In terms of audio formats, Dolby Atmos Height Virtualization, Atmos, DTS:X and DTS Virtual:X are all present and accounted for, plus with eARC support, you don’t have to juggle multiple remotes. Of course, if you want to go remote-free there is voice support for Alexa, Google Assistant and Siri-enabled devices, making it truly egalitarian. It’s a futureproof AVR and a great value especially at under $1,000.
Read more: Denon AVR-X2700H revealed
When money’s no object
For most cinephiles out there, the Denon AVR-X6700H is going to be the best AVR money can buy. Sure, there are more expensive amps out there with a few superfluous bells and whistles, but the AVR-X6700H gives you 140W-per-channel amplification with all the essentials you need to keep your speakers sounding great.
Like the lower-cost the AVR-X2700H, the higher-end model supports Dolby Atmos Height Virtualization, Atmos, DTS:X and DTS Virtual:X are all present and accounted for, plus with eARC support, but you can also add DTS:X Pro to that list when it comes via a firmware update in 2021.
On the visual side, the AVR-X6700H does 8K upscaling unlike anyone else right now, as well as HDCP 2.3, the highest format available that can play copy-prohibited content without a problem. For HDR support, all the main players are here: HDR10+, HDR10, HLG and Dolby Vision.
It’s a rock-solid AVR and while it’s expensive, it absolutely delivers exceptional clarity, soundstage and presence to your favorite films and music, and is pretty much the pinnacle of what you can expect from a cutting-edge AVR.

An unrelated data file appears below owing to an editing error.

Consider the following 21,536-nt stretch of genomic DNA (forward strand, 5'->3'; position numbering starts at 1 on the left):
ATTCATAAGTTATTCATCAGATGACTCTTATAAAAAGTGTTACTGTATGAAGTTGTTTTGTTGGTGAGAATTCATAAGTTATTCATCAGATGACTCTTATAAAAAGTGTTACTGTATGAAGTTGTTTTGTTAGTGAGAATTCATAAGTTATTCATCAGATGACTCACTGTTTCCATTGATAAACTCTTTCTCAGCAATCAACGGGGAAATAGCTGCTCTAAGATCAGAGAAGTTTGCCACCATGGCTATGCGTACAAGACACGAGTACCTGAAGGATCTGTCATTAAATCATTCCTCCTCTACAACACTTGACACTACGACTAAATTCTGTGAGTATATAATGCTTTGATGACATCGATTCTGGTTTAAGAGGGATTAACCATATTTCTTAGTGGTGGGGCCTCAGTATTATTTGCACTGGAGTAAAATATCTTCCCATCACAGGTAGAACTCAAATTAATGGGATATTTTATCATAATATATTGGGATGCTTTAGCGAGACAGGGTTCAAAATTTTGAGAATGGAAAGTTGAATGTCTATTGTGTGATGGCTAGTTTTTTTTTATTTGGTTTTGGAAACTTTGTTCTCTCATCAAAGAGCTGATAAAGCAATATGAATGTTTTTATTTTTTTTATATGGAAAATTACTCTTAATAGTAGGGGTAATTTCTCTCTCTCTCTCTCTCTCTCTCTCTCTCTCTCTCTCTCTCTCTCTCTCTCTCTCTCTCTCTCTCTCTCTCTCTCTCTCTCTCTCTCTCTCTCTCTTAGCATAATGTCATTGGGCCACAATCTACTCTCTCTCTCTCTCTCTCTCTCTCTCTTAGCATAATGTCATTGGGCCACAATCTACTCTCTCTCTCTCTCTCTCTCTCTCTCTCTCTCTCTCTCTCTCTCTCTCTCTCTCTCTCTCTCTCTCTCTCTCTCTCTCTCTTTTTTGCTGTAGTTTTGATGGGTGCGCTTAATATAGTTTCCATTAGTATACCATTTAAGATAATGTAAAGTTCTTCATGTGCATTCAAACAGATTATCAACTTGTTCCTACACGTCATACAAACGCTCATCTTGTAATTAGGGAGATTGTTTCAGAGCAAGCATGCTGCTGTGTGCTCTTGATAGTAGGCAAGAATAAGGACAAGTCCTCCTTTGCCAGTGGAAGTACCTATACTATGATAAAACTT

While the Arcam AVR850 is unlikely to win any Best Value accolades – it’s unashamedly expensive for a 5.1.2 Dolby Atmos design – its overarching musicality is hard to beat. This is arguably the UK audio specialist’s best sounding AV receiver to date.
The AVR850 uses Class G power amps, conservatively rated at 100W-per-channel.
The design is understated, with a nice matte cabinet finish and big central volume knob. It tips the scales at a reassuringly heavy 16kg.
Connectivity is good. There are seven HDMI inputs, all with HDCP 2.2 support, plus three HDMI outputs. Audio options include six analogue inputs, and six digital audio inputs.
The really significant difference here, compared to previous Arcam home theater boxes, is the provision of Dirac Live room calibration.